The law of conservation of energy states that energy cannot be created or destroyed.It can be transformed from one form to another
In physics, a conservation law states that a particular measurable property of an isolated physical system does not change as the system evolves.
One particularly important physical result concerning conservation laws is Noether's theorem, which states that there is a one-to-one correspondence between conservation laws and differentiable symmetries of physical systems. For example, the conservation of energy follows from the time-invariance of physical systems, and the fact that physical systems behave the same regardless of how they are oriented in space gives rise to the conservation of angular momentum.
The following outline is provided as an overview of and topical guide to physics:
Physics – natural science that involves the study of matter and its motion through spacetime, along with related concepts such as energy and force. More broadly, it is the general analysis of nature, conducted in order to understand how the universe behaves.
Conservation of energy
In thermodynamics, a state function, function of state, state quantity, or state variable is a property of a system that depends only on the current state of the system, not on the way in which the system acquired that state (independent of path). A state function describes the equilibrium state of a system. For example, internal energy, enthalpy, and entropy are state quantities because they describe quantitatively an equilibrium state of a thermodynamic system, irrespective of how the system arrived in that state. In contrast, mechanical work and heat are process quantities because their values depend on the specific transition (or path) between two equilibrium states.
The opposite of a state function is a path function.
Conservation of mass
In physics, the law of conservation of energy states that the total energy of an isolated system cannot change—it is said to be conserved over time. Energy can be neither created nor destroyed, but can change form, for instance chemical energy can be converted to kinetic energy in the explosion of a stick of dynamite.
A consequence of the law of conservation of energy is that a perpetual motion machine of the first kind cannot exist. That is to say, no system without an external energy supply can deliver an unlimited amount of energy to its surroundings.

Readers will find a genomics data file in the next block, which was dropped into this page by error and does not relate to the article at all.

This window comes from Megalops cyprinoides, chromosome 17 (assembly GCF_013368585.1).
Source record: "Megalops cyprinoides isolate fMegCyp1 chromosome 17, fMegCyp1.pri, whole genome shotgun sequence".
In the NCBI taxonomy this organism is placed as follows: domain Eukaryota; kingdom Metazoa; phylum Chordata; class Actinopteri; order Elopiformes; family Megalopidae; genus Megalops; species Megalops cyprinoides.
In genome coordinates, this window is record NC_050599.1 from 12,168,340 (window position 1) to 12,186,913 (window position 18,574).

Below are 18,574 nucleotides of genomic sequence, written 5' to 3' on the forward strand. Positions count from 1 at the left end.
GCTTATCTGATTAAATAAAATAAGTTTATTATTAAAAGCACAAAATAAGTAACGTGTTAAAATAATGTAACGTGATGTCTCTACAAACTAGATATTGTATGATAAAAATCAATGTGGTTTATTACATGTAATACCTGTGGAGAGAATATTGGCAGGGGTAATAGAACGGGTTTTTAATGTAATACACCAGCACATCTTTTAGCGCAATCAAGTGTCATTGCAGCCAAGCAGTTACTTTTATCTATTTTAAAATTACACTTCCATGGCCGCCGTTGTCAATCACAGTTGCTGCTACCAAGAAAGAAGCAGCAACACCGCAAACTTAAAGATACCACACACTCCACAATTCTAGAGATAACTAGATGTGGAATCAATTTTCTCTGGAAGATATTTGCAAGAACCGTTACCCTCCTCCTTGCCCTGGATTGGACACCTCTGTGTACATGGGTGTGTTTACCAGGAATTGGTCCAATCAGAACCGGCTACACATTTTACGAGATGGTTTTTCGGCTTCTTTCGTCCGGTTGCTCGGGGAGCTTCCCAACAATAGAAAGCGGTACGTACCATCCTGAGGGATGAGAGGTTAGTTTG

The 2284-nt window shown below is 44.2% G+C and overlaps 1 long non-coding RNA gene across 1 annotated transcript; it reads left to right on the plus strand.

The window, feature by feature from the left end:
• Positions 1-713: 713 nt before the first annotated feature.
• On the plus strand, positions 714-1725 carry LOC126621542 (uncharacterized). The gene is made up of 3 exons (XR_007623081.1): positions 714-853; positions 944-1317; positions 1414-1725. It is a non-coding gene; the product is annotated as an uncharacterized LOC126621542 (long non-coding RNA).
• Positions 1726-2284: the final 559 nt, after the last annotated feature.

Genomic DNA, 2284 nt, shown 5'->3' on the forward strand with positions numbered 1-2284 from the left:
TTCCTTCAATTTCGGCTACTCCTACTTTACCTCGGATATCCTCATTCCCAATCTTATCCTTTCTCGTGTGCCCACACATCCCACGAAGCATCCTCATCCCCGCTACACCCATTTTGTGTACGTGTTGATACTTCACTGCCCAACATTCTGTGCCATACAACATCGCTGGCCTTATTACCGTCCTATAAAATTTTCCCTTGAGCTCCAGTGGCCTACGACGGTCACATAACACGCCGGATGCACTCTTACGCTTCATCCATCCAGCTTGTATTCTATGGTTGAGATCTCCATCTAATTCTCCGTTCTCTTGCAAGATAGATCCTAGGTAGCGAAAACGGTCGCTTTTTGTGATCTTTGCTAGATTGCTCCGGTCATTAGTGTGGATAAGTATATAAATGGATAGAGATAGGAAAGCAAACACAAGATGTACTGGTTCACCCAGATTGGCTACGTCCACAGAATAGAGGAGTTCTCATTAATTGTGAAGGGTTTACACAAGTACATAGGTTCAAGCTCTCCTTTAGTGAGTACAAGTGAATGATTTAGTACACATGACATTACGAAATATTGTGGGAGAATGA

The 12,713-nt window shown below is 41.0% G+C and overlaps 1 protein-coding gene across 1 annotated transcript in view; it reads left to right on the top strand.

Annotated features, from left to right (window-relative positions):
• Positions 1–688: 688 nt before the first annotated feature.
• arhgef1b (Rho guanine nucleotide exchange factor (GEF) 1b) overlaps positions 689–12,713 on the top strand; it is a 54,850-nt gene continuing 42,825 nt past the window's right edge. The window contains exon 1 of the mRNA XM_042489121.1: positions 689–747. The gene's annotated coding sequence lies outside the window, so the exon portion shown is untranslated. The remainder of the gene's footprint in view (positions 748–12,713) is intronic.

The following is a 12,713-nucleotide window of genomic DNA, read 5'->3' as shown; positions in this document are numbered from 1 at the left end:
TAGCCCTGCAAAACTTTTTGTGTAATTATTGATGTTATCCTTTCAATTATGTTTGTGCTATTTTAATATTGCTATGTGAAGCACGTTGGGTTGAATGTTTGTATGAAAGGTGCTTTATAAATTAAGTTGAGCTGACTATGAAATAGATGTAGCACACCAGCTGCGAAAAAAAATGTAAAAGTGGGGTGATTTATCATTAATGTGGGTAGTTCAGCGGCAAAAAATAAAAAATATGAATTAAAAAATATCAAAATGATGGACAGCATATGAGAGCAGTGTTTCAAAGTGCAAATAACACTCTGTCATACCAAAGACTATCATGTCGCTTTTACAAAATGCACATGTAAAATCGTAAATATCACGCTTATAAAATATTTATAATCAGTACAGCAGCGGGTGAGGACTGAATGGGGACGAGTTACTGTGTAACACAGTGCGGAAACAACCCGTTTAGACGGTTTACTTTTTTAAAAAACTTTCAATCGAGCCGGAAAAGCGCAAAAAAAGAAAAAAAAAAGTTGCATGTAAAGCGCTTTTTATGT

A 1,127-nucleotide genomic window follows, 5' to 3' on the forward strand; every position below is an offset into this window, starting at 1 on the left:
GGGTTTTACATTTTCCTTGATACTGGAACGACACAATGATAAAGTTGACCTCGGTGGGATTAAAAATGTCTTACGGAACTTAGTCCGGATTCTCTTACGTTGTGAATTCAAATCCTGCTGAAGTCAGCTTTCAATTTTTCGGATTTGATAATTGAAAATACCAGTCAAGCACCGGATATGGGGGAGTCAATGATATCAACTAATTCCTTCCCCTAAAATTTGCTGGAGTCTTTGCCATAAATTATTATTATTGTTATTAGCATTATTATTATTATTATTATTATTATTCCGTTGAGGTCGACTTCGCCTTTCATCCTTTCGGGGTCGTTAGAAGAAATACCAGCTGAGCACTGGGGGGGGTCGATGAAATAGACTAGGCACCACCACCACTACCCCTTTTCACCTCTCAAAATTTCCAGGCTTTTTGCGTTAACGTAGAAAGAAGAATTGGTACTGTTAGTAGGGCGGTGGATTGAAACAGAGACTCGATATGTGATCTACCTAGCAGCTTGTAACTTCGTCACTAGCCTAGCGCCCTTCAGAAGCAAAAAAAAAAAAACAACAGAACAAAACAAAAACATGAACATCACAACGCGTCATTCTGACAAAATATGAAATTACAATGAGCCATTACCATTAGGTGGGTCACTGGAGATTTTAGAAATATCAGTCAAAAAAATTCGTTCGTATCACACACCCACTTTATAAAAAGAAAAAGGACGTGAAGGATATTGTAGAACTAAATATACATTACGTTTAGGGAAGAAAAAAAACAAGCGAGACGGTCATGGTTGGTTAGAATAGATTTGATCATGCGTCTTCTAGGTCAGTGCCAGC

The law of conservation of mass, or principle of mass conservation, states that for any system closed to all transfers of matter and energy (both of which have mass), the mass of the system must remain constant over time, as system mass cannot change quantity if it is not added or removed. Hence, the quantity of mass is "conserved" over time. The law implies that mass can neither be created nor destroyed, although it may be rearranged in space, or the entities associated with it may be changed in form, as for example when light or physical work is transformed into particles that contribute the same mass to the system as the light or work had contributed. The law implies (requires) that during any chemical reaction, nuclear reaction, or radioactive decay in an isolated system, the total mass of the reactants or starting materials must be equal to the mass of the products.
The concept of mass conservation is widely used in many fields such as chemistry, mechanics, and fluid dynamics. Historically, mass conservation was discovered in chemical reactions by Antoine Lavoisier in the late 18th century, and was of crucial importance in the progress from alchemy to the modern natural science of chemistry.
In the physical sciences, mechanical energy is the sum of potential energy and kinetic energy. It is the energy associated with the motion and position of an object. The law of conservation of mechanical energy states that in an isolated system that is only subject to conservative forces the mechanical energy is constant. If an object is moved in the opposite direction of a conservative net force, the potential energy will increase and if the speed (not the velocity) of the object is changed, the kinetic energy of the object is changed as well. In all real systems, however, non-conservative forces, like frictional forces, will be present, but often they are of negligible values and the mechanical energy's being constant can therefore be a useful approximation. In elastic collisions, the mechanical energy is conserved but in inelastic collisions, some mechanical energy is converted into heat. The equivalence between lost mechanical energy and an increase in temperature was discovered by James Prescott Joule.
Many modern devices, such as the electric motor or the steam engine, are used today to convert mechanical energy into other forms of energy, e.g. electrical energy, or to convert other forms of energy, like heat, into mechanical energy.